Saturday, November 6, 2010

Chimamanda Adichie: The danger of a single story 03

Part Three
  • I must say that before I went to the U.S. 
    • I didn't consciously identify as African. 
    • But in the U.S. whenever Africa came up people turned to me. 
      • Never mind that I knew nothing about places like Namibia. 
    • But I did come to embrace this new identity. 
      • And in many ways I think of myself now as African. 
    • Although I still get quite irritable when Africa is referred to as a country. 
      • The most recent example being my otherwise wonderful flight from Lagos two days ago, in which there was an announcement on the Virgin flight about the charity work in "India, Africa and other countries."
  • So after I had spent some years in the U.S. as an African, I began to understand my roommate's response to me. 
    • If I had not grown up in Nigeria, and if all I knew about Africa were from popular images, I too would think that Africa was a place of 
      • beautiful landscapes, 
      • beautiful animals, 
      • and incomprehensible people, 
        • fighting senseless wars, 
        • dying of poverty and AIDS, 
        • unable to speak for themselves, 
        • and waiting to be saved, by a kind, white foreigner.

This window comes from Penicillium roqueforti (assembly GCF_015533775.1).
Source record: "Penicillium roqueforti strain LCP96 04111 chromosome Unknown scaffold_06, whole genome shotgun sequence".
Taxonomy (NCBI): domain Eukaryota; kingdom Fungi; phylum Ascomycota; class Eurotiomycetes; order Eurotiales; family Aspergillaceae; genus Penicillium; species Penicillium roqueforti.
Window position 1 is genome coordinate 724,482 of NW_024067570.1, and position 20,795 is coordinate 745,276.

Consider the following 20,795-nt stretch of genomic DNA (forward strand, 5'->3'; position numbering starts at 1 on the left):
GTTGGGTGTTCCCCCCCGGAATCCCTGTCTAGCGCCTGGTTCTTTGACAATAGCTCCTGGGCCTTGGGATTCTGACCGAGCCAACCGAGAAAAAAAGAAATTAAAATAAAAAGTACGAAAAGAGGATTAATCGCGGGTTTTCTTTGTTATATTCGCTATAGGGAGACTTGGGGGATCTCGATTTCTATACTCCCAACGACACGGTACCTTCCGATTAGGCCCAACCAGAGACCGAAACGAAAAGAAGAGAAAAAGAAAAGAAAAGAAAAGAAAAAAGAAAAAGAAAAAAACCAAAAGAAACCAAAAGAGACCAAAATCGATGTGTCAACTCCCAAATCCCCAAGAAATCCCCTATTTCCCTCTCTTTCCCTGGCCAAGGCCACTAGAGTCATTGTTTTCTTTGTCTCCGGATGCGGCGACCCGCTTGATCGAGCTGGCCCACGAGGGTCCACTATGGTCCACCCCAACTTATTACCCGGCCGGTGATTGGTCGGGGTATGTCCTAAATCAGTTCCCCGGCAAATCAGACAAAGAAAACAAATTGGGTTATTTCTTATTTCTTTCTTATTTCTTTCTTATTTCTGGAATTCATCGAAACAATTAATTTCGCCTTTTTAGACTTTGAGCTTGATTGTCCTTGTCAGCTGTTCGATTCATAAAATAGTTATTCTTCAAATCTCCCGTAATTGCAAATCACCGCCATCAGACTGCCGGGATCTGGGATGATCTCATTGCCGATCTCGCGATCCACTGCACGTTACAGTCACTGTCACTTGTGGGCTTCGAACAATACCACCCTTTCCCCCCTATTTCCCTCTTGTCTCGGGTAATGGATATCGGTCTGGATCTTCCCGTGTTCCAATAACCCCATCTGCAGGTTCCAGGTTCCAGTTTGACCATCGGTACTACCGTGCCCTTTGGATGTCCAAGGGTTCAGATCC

• I would see Africans in the same way that I, as a child, had seen Fide's family.
  • This single story of Africa ultimately comes, I think, from Western literature. 
    • Now, here is a quote from the writing of a London merchant called John Locke, who sailed to west Africa in 1561, and kept a fascinating account of his voyage. 
    • After referring to the black Africans as "beasts who have no houses," he writes, 
      • "They are also people without heads, having their mouth and eyes in their breasts."
  • Now, I've laughed every time I've read this. 
    • And one must admire the imagination of John Locke. 
    • But what is important about his writing is that it represents the beginning of a tradition of telling African stories in the West. 
    • A tradition of Sub-Saharan Africa as a place 
      • of negatives, 
      • of difference, 
      • of darkness, 
      • of people who, in the words of the wonderful poet, Rudyard Kipling, 
        • are "half devil, half child."
  • And so I began to realize that my American roommate must have, throughout her life, seen and heard different versions of this single story, 
    • as had a professor, who once told me that my novel was not "authentically African." 
    • Now, I was quite willing to contend that there were a number of things wrong with the novel, that it had failed in a number of places. 
    • But I had not quite imagined that it had failed at achieving something called African authenticity. 
    • In fact I did not know what African authenticity was. 
    • The professor told me that my characters were too much like him, an educated and middle-class man. 
      • My characters drove cars. 
      • They were not starving. 
      • Therefore they were not authentically African.

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